Theta Ridge Bob O Link - Page 3

Discuss roast levels and profiles for espresso, equipment for roasting coffee.
Vince_in_Montreal

#21: Post by Vince_in_Montreal »

jevenator wrote:Take a look at the top of his graph specifically the ROR's as he goes through the stages of the roast.
Oh ok interesting, where is the option to add that to my profile In artisan and is there a generally accepted target for that?

jevenator

#22: Post by jevenator » replying to Vince_in_Montreal »

I can't say I know any more. I'm figuring it out myself as well :D
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CarefreeBuzzBuzz
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#23: Post by CarefreeBuzzBuzz »

Config>Statistics - various check boxes on top line.

I assume Mike is speaking to the ROR average in each phase.

For starting out I suggest your focus be on time in phases.
CarefreeBuzzBuzz
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EddyQ

#24: Post by EddyQ »

mkane wrote:A bit of a ride but, closer to 30/20/10f and didn't break that 500 deg. barrier. I did taste this and got more spice than cheap chocolate. Nice aroma.
Nice profile (of what I can see behind the table of numbers). Did you happen to measure moisture loss? I typically go with a bit more development which results in roughly 14% ML. This coffee, with its attractive aroma is usually a crowd pleaser amongst folks that are not serious coffee enthusiasts. It holds up to milk very well and my go too when I have guests visit.
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mkane
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#25: Post by mkane »




Moisture loss 13.7% This coffee get chocolatey real fast. Dropped at a moderate 405 f and I can drink it. This is a far better roast than the others. We don't have any milk in the house.

jtbenson
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#26: Post by jtbenson »

looking for some help translating your artisan sweet spot profiles to my humble sr800 please...
please forgive my novice description below and let me know if any further clarification is needed.

so, i roasted two 200g batches of the bob 'o link back to back a few days ago, the first a little lighter than the second. by this i mean maybe a minute longer from the 8 minute mark on before starting the cooling cycle, all other adjustments through the cycles the same as per below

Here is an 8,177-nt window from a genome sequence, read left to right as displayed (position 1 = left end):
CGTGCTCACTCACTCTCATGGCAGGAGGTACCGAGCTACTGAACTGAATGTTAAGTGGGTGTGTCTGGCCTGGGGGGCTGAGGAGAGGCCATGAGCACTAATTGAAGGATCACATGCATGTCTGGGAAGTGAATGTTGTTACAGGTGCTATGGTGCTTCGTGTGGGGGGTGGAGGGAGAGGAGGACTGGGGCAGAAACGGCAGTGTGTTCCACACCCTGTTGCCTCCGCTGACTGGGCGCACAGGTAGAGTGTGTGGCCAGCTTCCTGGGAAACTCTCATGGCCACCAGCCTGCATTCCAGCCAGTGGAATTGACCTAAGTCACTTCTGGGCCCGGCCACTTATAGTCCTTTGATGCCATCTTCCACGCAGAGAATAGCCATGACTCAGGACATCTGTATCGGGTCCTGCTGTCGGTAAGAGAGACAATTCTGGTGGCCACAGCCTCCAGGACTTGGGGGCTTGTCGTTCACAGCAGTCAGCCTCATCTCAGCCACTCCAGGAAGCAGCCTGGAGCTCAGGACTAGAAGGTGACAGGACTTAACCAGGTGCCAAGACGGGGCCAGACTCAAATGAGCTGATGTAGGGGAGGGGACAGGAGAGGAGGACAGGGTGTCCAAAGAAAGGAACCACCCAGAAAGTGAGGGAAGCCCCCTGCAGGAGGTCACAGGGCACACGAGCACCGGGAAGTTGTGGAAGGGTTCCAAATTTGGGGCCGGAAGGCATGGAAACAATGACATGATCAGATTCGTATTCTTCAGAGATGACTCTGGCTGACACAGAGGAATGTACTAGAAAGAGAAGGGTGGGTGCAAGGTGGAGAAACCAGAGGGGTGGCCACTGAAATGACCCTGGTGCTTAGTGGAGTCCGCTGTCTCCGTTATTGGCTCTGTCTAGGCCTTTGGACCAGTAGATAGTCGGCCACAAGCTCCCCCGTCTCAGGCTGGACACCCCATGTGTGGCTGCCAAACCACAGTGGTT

---1-2 minutes: fan on 7-8, heat on 1-2
---3-4 minutes: heat raised to 3-4, adjust fan down only if beans "jumping"
---4-7:30 minutes: raise heat to 7 and lower fan variably to keep color change consistent and smooth rolling and hope for first crack around 6:30-7:30
---7:30 to cooling cycle: adjust fan to keep smooth, consistent roll, leave heat at 7 as long as bean color is changing consistently.
in this case, heat was left at 7 from 4:00 to cool and i was happy with the bean color consistency at the end

the flavors are markedly different.
as mentioned by others, i got a lot of sweet aromas during roast, syrup, caramel etc. and after second batch my entire lower basement (where i roast) smelled just like almond croissants, so I totally relate to the previous poster's wife's "toasty" description.
yesterday was third day post roast and i pulled shots of both batches. the first (lighter) one had the "pastry" taste and the second (slightly darker) had what i would describe as a more typical dark chocolate taste. i was hoping for one of them to have more of the "syrupy sweetness" you are describing. i'll see how they both develop over the coming days, but in the meantime...
mike, could you maybe translate your favorite artisan profile thus far to layman's terms of how such a profile might translate to the basic two variable control of only fan speed and heat on my freshroast, i.e., any suggestions of things i could change in the cycle above to mimic your favorite artisan variables thus far?
any suggestions greatly appreciated.
i'm trying to get the hang of reading these artisan graphs myself, but i am self-admittedly, not very visual data savvy.

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mkane
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#27: Post by mkane »

I don't have a clue how a fluidbed roaster reacts, that is if your unit is a fluidbed design, to air settings. I would imagine you nee lot's of it to keep beans aloft.

That being said, my settings have also changes in the last month and I now use a higher charge temp and lower maximum gas setting due to the fact I believe the drum was getting to hot and scorching the beans.

I also believe dry times have a big impact on the rest of the roast. When I was using low charge temps and high heat settings to keep dry @ 4 minutes the middle phase was way off the mark and in the machine we use the ROR would fall apart in the development phase.

I'm still trying to find the magic numbers our machine behaves best at and were creeping up on it. That said when I do I'll stick with those settings and let the beans dictate body & taste. 30/20/10f are my RoR numbers I'm shooting for.

Probably not of much help. I'm still learning with every roast. Keep your ears open and invite criticism. No roast is perfect.




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Chert
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#28: Post by Chert »

I will study this thread a bit more as I get into the Bob O Link coming to me.
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mkane
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#29: Post by mkane »

Ordered more myself. Gave most of it away.